Let 2021 be the year of fighting the pandemic with commitment, introducing compassionate policies, and coming out as survivors
2020 has been the year of fear, not only due to the coronavirus pandemic but also due to turbulence in world politics.
The whole world went into a complete lockdown as human survival appeared to be in jeopardy. Conditions that were hitherto perceived as normal don’t seem to be normal now. As we were all fighting an invisible enemy, a virus that needed a human host to rip through populations, people became suspicious of one another. People became increasingly suspicious and fearful, and for one whole year, the world was in pause. Global policies regarding health, education and public interest were exposed, structures that had been deceiving people for years collapsed. People were dying not only of Covid-19 but also from hunger, depression and inflation made worse by government policies during the pandemic.
In Pakistan, doctors and health workers took to the streets to demand and protest for protective equipment. Scores of healthcare workers were fired. The government failed to produce alternate ways to provide people with necessary and proper infrastructure to fight the pandemic. The mismanagement points to the dangers posed by ineffective institutions like the disaster management authorities. We weren’t prepared to fight a pandemic, given the dismal performance during earthquakes and floods. From world history, we know that pandemic like cholera and Spanish flu can take down entire nations.
The government struggled to get its priorities right. Social distancing in this situation was the sole weapon against the deadly virus. It required a more efficient and strategic management on a large scale. Our government was late to catch up, and emerged as a baffled entity unclear about the agenda.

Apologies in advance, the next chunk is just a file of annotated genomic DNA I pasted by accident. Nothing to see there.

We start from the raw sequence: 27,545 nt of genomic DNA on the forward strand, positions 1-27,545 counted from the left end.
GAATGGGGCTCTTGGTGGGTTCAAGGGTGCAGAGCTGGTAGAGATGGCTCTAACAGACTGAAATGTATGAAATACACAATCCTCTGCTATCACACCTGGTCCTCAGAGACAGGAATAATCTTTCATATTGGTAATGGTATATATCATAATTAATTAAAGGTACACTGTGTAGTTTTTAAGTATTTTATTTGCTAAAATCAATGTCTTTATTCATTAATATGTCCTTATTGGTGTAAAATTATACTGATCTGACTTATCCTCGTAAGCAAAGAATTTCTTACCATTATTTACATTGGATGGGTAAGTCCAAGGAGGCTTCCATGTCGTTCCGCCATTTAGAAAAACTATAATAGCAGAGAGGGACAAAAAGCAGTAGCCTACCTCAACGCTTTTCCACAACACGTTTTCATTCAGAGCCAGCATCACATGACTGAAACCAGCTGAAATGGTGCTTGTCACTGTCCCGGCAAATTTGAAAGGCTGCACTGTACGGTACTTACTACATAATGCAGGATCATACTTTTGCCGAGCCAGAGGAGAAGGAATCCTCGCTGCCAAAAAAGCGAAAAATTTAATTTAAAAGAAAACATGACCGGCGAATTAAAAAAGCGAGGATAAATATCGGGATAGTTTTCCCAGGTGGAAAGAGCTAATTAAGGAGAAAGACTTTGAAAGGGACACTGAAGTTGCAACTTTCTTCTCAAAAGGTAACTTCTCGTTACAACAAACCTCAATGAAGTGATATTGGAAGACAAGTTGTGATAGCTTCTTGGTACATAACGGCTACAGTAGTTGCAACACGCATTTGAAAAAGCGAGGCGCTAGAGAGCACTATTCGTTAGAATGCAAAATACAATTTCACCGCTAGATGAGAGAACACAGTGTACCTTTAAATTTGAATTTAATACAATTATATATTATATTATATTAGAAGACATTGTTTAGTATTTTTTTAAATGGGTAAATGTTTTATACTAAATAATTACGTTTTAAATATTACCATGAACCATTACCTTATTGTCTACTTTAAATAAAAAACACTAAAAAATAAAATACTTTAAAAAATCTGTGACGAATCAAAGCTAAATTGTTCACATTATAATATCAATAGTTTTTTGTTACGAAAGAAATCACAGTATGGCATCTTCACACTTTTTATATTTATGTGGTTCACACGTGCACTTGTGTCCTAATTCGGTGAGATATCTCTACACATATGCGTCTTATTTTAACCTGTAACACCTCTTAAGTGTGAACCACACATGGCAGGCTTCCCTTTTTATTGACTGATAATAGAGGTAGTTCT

The ‘smart’ lockdown policy was introduced after the first lockdown hit the vulnerable the hardest as they lost jobs and livelihoods.
The healthcare system in Pakistan buckled under this pressure. More than 500 health workers including doctors and nurses died in the line of duty. Meanwhile, decisions like the PM donating a plane-full of PPE to the US while Pakistan’s health workers were protesting in the streets for access to safety equipment further undermined trust.
2020 has passed with the fear of losing loved ones and the crisis of work and healthcare. The socio-economic crisis in Pakistan led to social movements of various streams against the government. The IMF-dictated budget was seen as “a suicide call” for the working class. The government announced a Rs 70 billion Covid-19 relief programme, but it is a part of the Public Sector Development Programme that stands at Rs 650 billion. A The News editorial pointed out that “this effectively means that there is no economic stimulus programme – and that there is around a 20 percent decrease in the amount of economic activity the state generates in the next year through new or continuing public sector development projects”. This is concerning, notes the editorial, given that no steps have been taken to “steady the tide of the growing fiscal deficit”.
Going into 2021, the mistakes of 2020 shouldn’t be repeated. Let it be the year of reforms as much as it will be a year of challenges. There should be a vast budget dedicated to health, education and workers, one that caters to the masses and can address their basic and fundamental needs. A holistic structure should be designed by the government to review linkages between these areas within the social sector. Economic and social dynamics of public interest, informed by lessons from the pandemic, should guide the way.
The government will likely have to and should be increasing their budget in 2021, which is being seen as the year of the vaccine. A carefully chalked-out and holistic system of social welfare with proper pathways will help manage things better during the pandemic. A focus on public health and safety will eventually lead to decreased death rate and prevalence rate. Pakistani lives are just as precious as the lives of those in the global north. Let 2021 be the year of fighting the pandemic with commitment, introducing compassionate policies and coming out as survivors.
The writer is a climate and health activist, and a member of Haqooq e Khalq Movement (HKM)